Tobay snorted something that was almost a laugh. “Petrey?” he repeated doubtfully, wiping his eyes on his sleeve to look at the fire lizard. “Are you saying I have to live for Petrey?”

“He would be devastated if you go.”


“Yes,” he cleared his throat, and pointed again to the tray, feeling as if he was too close to a long-standing, forbidden topic between the two of them. “Eat. Please.”

Tobay regarded him for a long second, the same question playing on the back of his mind. He felt too emotionally exhausted to pursue it, though so he did what he was told, finishing the small meal in front of him with no great difficulty. “There,” he said, swallowing the last bite, “Is Petrey happy, now?”

“Extremely.” The brown was actually curled up asleep at the foot of the bed, not very interested in the talk between the two humans. Clearing the tray off of his bed, Caelin pushed a glass of wine at him. “And please drink this. It’ll help you sleep.”

He pushed it back, “I’ve slept enough.” What he didn’t say was that he was afraid of what dreams would come if he did lay down again. Last night, he had been too tired to dream, but he couldn’t be sure of that again.

“Healer’s orders. They want you to sleep out the rest of the day, if possible.”

Tobay caught a tone in Caelin’s voice. “Why?”

The drudge looked down for a moment as if slightly embarrassed to have to remind him. He didn’t want to lie, though. “Thread falls today, and they think it would be…you know…easier.”

Thread. Shards, how could have he forgotten? The Falls had been such a steady pattern even this early in the Pass that he had easily come to remember and anticipate when they were due. It was obvious why Caelin and the Healers wanted him to sleep. With Thread, there was the chance of dragon deaths and the thought of having to hear those keens again brought a shudder he couldn’t quite suppress. Tobay grabbed for the fellis laced wine, downing it quickly. “Thanks,” he said softly, placing the glass back down on the tray.

“You’re doing great, you know.” Caelin offered, tentatively.

“That’s… good to know.” There must have been a strong dose of fellis in the wine, for he was already starting to feel the effects of it. A comfortable, warm feeling was seeping into his mind, driving out the nagging anxiety over the silence around him. Exhaling in relief, he lay back down on the pillows. “You’ll stay here with me?”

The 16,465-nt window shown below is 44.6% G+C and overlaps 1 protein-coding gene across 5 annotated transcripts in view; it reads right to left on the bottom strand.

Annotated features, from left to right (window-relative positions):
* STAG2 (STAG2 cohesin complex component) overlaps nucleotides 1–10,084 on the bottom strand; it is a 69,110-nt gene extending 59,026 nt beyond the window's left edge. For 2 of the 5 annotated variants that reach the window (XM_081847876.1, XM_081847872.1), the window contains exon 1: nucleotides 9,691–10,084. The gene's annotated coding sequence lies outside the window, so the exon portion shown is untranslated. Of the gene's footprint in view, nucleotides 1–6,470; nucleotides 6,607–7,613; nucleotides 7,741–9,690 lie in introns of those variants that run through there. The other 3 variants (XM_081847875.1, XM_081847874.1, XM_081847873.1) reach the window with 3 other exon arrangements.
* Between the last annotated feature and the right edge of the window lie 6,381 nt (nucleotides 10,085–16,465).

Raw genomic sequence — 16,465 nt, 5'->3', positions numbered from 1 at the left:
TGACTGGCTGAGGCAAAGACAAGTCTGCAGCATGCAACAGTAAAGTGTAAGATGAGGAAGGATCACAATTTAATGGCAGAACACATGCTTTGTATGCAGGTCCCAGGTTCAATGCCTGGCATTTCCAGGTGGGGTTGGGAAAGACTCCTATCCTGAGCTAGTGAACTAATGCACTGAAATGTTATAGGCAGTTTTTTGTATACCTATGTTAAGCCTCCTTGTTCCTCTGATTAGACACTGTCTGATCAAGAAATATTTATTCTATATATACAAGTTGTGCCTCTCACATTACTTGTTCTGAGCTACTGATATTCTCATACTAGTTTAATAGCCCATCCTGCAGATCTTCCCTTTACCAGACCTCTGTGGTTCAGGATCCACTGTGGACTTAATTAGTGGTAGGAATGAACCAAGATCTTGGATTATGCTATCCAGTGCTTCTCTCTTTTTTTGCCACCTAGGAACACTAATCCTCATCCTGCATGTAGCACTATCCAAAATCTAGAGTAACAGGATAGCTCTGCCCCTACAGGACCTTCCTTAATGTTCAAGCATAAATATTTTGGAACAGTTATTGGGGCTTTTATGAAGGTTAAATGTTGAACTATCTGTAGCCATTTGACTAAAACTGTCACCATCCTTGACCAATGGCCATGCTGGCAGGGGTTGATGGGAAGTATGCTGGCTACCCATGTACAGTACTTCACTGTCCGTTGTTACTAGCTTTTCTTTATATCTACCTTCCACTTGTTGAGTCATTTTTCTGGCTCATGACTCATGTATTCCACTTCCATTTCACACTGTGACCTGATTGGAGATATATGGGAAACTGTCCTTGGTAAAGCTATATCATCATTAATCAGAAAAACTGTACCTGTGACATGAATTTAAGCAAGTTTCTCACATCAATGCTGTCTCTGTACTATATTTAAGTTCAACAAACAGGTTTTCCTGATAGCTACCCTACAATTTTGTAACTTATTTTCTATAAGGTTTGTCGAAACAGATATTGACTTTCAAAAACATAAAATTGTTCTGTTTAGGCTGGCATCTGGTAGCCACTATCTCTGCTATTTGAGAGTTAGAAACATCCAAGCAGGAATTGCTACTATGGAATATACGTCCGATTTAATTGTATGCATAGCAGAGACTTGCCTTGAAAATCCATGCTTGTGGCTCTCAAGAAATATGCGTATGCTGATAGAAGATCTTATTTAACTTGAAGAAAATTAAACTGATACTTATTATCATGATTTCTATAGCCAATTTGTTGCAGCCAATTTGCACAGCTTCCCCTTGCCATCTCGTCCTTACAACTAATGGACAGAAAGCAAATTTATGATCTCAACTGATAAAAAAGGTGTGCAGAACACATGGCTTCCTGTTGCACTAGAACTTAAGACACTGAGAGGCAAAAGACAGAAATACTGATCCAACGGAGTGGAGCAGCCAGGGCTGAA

“Me and a couple hundred fire lizards, yes.”

“Oh…” His mind most definitely felt fuzzy and out of the corner of his eye, he noticed a pile of blankets on the floor. At first he couldn’t figure out the significance of it, until it hit him suddenly. “You don’t have to sleep on the floor, anymore. It’s your own bed.”

Caelin smiled “You’re drunk.”

“I’m not-” But he didn’t finish that sentence. The fellis had taken over.


Voenath! Get your tail after that clump!
Gh’stin heard Ozycath bark before the bronze fell into a dive, chasing after a clump that they had missed. When they were a half wing-span away the lanky bronze opened his mouth and breathed out a long gout of fire, sizzling the strands expertly. Then, with a lurch he powered his way back up to the forefront of Diamond Wing.

There was a squeal somewhere from below, the unique scream of a dragon being hit by surprise. Gh’stin tried not to pay it any more attention than he had too, lest it break his own concentration, but it was hard.

They had lost three already in this Fall.

Alieth was just clipped. Ozycath reported moments later, Just a normal, happy Fall, eh Gh’stin?

The bronze’s usual sarcasm did nothing to lift his spirits. The thread had fallen hard and thick like a sudden spring downpour in this fall. It was three quarters over, but the Weyr losses seemed too hard to bear. They were short winged, and had been struggling not to let too much through from the very start.

Lifting his hand to wipe some of the ash and char off his goggles, Gh’stin took a moment to look down at the ground the dragonriders of Pern were literally dying to protect. Rocks. Yellowed weeds. No trees nor signs of human habitations for as far as he could see.

With a sigh of defeat, he laid his hand on the bronze’s warm neck. “Call in the wings.”

There was a distinct pause. I’m sorry. I’m too busy fighting Thread to hear you.

“I’m serious. Call in the wings. We’re done here.” He would not risk the rest of the healthy riders, or his own dragon’s hide on uninhabited land.